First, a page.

These have been wonderful cricketing memories for me and lakhs (if not millions) of cricket fans like me. And yet I am disappointed to see a dramatic change in the way both Indians and Pakistanis view contests between the two countries born almost simultaneously. Matches which were friendly and yet fiercely contested have become Jehads for players and spectators alike. I remember the sporting cricket fans at Chepauk cheering Saeed Anwar to a man for his stroke filled innings. This was batting magic from the subcontinent at its best. I remember too, Wasim Akram's team doing a victory lap at Chennai, of all places. I believe the cricket lover in Chennai is a true lover of the game.

And yet, the last few cricketing encounters between these two countries have been disconcerting, to say the least as the deteriorating relations between the two countries has impacted the spectators too to whom cricket matches have been less of sporting encounters and more of warring encounters. The tension in the grounds is palpable. I feared for my safety in 1999 at Old Trafford as we were outnumbered. And at Centurion, the Pakistanis who were outnumbered 15 to one may have been a bit nervous, overt show of bravado notwithstanding. In fact there were three minor scuffles, which lasted, all of 30 seconds, thanks to expeditious handling. I was horrified to read in the South African newspapers that Muslims in India were in danger if Pakistan won! What irresponsible journalism I thought. And yet, there was violence in Bangalore the day after and tension in the border. Perfectly placid cricket fans go berserk when they watch India-Pakistan encounters. They shout expletives and abuse the religion of the players. Why oh why, do we behave like this? It is easy for people to say South Indians haven't been exposed to Partition, wars, strife and loss of property, which is perhaps why we are a little less volatile. But isn't it just a game whomsoever we may be playing against? I was distinctly uncomfortable over the last few Indo-Pakistan matches. Why do we make statements like, "Our World Cup final is against Pakistan"? Or "We have already won the World Cup" widely repeated after the 1996 quarter final win at Bangalore? Are we merely rationalising and defense mechanising or is the problem more deep rooted? Is it cricket fervour or the intoxication that happens to people drinking cheap country liquor that brings out the worst in them?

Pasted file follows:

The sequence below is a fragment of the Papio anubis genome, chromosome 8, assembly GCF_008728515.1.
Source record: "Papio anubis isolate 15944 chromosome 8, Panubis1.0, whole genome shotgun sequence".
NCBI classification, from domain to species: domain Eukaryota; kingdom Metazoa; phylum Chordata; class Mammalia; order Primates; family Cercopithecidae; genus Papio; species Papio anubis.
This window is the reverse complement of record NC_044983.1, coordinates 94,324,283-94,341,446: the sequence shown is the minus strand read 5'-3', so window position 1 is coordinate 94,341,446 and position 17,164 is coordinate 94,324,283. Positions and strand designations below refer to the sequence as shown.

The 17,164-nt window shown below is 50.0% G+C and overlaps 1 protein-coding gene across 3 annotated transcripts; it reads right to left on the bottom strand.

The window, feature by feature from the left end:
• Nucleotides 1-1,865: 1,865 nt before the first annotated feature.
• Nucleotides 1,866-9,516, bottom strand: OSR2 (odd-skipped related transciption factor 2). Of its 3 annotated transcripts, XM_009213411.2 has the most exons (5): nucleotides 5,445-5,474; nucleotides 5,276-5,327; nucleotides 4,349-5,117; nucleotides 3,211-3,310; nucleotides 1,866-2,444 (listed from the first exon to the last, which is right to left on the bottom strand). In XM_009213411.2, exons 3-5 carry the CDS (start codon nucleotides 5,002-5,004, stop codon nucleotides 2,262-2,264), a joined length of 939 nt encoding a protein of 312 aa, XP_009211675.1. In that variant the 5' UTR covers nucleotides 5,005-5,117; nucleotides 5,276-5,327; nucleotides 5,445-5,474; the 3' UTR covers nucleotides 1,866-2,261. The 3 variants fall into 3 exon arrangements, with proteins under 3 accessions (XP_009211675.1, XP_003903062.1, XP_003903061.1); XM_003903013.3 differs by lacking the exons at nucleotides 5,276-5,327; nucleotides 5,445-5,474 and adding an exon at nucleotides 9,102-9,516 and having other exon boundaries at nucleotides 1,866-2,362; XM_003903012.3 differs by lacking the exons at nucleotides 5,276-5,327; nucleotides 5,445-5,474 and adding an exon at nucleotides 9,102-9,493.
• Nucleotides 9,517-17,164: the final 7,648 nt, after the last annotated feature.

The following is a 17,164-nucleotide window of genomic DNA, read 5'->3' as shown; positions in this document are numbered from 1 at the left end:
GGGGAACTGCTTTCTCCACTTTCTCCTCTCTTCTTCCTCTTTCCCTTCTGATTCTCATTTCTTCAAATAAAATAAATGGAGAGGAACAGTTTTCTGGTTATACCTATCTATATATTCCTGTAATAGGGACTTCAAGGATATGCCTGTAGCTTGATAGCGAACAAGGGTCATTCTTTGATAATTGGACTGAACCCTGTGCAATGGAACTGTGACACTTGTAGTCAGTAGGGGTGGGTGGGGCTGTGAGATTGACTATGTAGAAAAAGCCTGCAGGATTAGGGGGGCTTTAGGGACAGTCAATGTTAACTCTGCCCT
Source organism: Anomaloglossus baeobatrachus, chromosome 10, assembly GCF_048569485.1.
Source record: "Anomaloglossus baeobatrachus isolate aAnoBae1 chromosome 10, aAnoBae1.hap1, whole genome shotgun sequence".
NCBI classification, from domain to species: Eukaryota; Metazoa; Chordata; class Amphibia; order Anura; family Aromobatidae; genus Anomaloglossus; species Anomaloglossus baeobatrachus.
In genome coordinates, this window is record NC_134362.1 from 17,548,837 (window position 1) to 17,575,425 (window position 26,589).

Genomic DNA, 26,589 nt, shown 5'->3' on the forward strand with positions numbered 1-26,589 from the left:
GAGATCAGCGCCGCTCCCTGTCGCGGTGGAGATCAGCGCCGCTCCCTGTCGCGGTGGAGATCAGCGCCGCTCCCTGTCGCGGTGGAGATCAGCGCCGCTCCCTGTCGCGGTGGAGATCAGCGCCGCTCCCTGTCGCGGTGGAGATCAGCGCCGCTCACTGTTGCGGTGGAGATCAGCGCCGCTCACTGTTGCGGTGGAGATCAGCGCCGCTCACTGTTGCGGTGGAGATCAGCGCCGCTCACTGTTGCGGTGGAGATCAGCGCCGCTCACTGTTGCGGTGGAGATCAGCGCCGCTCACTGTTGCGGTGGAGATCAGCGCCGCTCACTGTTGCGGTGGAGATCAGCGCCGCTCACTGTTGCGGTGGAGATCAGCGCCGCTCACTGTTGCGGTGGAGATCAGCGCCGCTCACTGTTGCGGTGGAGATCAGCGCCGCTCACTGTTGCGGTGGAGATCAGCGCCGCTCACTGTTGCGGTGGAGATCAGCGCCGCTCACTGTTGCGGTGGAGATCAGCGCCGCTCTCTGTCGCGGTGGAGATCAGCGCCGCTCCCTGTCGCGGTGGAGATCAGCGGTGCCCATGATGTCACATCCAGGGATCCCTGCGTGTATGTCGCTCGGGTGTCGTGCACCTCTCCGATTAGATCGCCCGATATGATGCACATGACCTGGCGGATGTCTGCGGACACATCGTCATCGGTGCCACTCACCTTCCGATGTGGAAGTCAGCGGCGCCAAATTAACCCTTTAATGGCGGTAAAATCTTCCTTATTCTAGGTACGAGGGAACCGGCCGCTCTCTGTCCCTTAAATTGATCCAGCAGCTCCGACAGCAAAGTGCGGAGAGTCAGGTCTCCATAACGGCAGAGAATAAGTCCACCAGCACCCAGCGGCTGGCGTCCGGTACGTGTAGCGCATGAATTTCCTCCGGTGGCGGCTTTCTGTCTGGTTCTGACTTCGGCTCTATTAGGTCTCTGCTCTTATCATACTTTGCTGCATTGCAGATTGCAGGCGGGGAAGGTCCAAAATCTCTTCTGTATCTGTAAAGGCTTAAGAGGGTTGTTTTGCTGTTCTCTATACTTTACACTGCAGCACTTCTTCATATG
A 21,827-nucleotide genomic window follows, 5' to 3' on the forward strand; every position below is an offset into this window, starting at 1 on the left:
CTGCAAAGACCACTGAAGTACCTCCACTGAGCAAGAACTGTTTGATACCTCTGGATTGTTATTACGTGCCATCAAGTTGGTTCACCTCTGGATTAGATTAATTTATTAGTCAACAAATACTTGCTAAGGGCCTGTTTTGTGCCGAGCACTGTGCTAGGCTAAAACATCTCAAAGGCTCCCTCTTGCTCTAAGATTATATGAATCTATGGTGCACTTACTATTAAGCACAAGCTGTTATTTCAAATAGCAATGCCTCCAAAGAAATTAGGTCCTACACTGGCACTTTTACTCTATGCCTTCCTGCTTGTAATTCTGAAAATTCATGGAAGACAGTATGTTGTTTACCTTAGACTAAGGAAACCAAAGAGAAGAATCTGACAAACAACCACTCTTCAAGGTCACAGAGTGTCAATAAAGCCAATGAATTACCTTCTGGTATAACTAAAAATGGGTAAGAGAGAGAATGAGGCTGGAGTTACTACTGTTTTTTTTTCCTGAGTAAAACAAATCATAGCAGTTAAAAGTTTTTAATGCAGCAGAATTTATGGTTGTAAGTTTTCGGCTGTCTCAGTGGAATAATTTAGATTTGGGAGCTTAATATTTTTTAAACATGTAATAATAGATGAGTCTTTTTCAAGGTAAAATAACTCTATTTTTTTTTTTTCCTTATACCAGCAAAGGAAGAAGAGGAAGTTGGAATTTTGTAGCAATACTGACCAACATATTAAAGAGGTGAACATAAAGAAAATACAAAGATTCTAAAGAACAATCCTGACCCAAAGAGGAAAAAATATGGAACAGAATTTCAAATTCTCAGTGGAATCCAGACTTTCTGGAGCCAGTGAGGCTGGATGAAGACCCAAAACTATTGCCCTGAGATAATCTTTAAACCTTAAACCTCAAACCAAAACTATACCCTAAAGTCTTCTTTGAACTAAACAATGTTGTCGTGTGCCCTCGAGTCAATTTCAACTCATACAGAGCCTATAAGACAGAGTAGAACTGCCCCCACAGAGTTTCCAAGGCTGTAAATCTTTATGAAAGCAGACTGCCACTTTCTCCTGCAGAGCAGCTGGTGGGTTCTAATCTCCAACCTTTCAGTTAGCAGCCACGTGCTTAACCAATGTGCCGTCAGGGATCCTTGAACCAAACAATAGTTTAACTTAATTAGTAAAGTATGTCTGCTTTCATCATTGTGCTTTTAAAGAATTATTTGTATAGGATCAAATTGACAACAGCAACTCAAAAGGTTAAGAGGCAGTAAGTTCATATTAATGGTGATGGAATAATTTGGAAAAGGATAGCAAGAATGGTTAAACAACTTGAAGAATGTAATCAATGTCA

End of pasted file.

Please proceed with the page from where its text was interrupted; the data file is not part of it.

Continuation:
I have been having this feeling for a few years now. I strongly believe that we should never play each other in our respective countries and most certainly not in Sharjah. We have demonstrated in four consecutive World Cups that we are the superior team. By far. And the wholesale changes in the Pakistan team are a compliment not to their debacle in the World Cup as much as to their capitulation to us. Not even getting out to less than 60 in two consecutive innings to Australia is as bad as defeat to India. Let us give them time to regroup but we won't play them. With the true grace and tradition of Indian mythology, let us honour an expression from the Ramayana and say, "Indru poi, 2007 Vaa" And here is hoping that in 2007 we do more than merely beating Pakistan. Let us win the World Cup.

Ramanujam Sridhar is CEO brand-comm. Feedback can be mailed to